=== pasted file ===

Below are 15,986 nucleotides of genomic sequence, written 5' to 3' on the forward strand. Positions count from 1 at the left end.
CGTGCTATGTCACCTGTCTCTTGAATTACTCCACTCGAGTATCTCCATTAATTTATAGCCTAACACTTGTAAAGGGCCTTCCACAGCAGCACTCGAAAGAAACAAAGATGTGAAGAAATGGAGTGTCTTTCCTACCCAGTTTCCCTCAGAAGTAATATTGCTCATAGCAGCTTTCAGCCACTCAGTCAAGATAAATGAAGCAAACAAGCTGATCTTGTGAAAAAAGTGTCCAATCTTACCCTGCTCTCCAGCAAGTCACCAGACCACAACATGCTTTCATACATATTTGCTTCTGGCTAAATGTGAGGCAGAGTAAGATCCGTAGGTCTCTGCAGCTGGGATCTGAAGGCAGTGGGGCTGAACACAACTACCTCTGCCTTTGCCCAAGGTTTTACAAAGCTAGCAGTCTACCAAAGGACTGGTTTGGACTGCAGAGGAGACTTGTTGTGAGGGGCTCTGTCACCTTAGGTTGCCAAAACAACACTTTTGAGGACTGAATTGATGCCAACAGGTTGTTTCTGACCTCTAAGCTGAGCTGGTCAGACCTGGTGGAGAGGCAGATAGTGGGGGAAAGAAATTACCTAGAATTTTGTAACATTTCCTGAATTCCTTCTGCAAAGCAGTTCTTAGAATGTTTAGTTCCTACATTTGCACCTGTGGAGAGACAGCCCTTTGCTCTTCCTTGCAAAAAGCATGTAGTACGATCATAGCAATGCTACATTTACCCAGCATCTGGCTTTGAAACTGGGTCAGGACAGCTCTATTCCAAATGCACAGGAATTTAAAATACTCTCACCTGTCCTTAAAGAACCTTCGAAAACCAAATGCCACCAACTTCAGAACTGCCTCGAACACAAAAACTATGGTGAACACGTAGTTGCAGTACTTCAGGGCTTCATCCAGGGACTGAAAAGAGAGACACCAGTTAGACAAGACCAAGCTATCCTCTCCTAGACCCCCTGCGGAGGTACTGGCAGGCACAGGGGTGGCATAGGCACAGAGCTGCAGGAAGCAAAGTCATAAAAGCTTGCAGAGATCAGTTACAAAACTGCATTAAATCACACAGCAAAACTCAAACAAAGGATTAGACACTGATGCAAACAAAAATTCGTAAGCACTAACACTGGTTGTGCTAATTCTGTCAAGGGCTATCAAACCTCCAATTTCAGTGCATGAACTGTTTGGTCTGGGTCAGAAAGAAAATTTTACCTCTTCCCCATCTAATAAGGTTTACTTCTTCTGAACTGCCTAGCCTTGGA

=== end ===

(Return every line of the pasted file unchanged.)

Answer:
Below are 15,986 nucleotides of genomic sequence, written 5' to 3' on the forward strand. Positions count from 1 at the left end.
CGTGCTATGTCACCTGTCTCTTGAATTACTCCACTCGAGTATCTCCATTAATTTATAGCCTAACACTTGTAAAGGGCCTTCCACAGCAGCACTCGAAAGAAACAAAGATGTGAAGAAATGGAGTGTCTTTCCTACCCAGTTTCCCTCAGAAGTAATATTGCTCATAGCAGCTTTCAGCCACTCAGTCAAGATAAATGAAGCAAACAAGCTGATCTTGTGAAAAAAGTGTCCAATCTTACCCTGCTCTCCAGCAAGTCACCAGACCACAACATGCTTTCATACATATTTGCTTCTGGCTAAATGTGAGGCAGAGTAAGATCCGTAGGTCTCTGCAGCTGGGATCTGAAGGCAGTGGGGCTGAACACAACTACCTCTGCCTTTGCCCAAGGTTTTACAAAGCTAGCAGTCTACCAAAGGACTGGTTTGGACTGCAGAGGAGACTTGTTGTGAGGGGCTCTGTCACCTTAGGTTGCCAAAACAACACTTTTGAGGACTGAATTGATGCCAACAGGTTGTTTCTGACCTCTAAGCTGAGCTGGTCAGACCTGGTGGAGAGGCAGATAGTGGGGGAAAGAAATTACCTAGAATTTTGTAACATTTCCTGAATTCCTTCTGCAAAGCAGTTCTTAGAATGTTTAGTTCCTACATTTGCACCTGTGGAGAGACAGCCCTTTGCTCTTCCTTGCAAAAAGCATGTAGTACGATCATAGCAATGCTACATTTACCCAGCATCTGGCTTTGAAACTGGGTCAGGACAGCTCTATTCCAAATGCACAGGAATTTAAAATACTCTCACCTGTCCTTAAAGAACCTTCGAAAACCAAATGCCACCAACTTCAGAACTGCCTCGAACACAAAAACTATGGTGAACACGTAGTTGCAGTACTTCAGGGCTTCATCCAGGGACTGAAAAGAGAGACACCAGTTAGACAAGACCAAGCTATCCTCTCCTAGACCCCCTGCGGAGGTACTGGCAGGCACAGGGGTGGCATAGGCACAGAGCTGCAGGAAGCAAAGTCATAAAAGCTTGCAGAGATCAGTTACAAAACTGCATTAAATCACACAGCAAAACTCAAACAAAGGATTAGACACTGATGCAAACAAAAATTCGTAAGCACTAACACTGGTTGTGCTAATTCTGTCAAGGGCTATCAAACCTCCAATTTCAGTGCATGAACTGTTTGGTCTGGGTCAGAAAGAAAATTTTACCTCTTCCCCATCTAATAAGGTTTACTTCTTCTGAACTGCCTAGCCTTGGA